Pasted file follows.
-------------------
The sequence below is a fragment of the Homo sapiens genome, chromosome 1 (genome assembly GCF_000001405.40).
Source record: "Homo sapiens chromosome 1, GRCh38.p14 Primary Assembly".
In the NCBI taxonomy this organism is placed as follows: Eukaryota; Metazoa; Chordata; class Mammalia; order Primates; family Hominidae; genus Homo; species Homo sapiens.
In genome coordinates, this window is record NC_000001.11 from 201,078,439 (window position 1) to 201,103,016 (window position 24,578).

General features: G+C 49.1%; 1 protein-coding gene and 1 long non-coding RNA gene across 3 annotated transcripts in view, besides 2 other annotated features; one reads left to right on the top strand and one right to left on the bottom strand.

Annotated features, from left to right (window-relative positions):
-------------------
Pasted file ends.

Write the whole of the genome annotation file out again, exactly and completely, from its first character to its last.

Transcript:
The sequence below is a fragment of the Homo sapiens genome, chromosome 1 (genome assembly GCF_000001405.40).
Source record: "Homo sapiens chromosome 1, GRCh38.p14 Primary Assembly".
In the NCBI taxonomy this organism is placed as follows: Eukaryota; Metazoa; Chordata; class Mammalia; order Primates; family Hominidae; genus Homo; species Homo sapiens.
In genome coordinates, this window is record NC_000001.11 from 201,078,439 (window position 1) to 201,103,016 (window position 24,578).

General features: G+C 49.1%; 1 protein-coding gene and 1 long non-coding RNA gene across 3 annotated transcripts in view, besides 2 other annotated features; one reads left to right on the top strand and one right to left on the bottom strand.

Annotated features, from left to right (window-relative positions):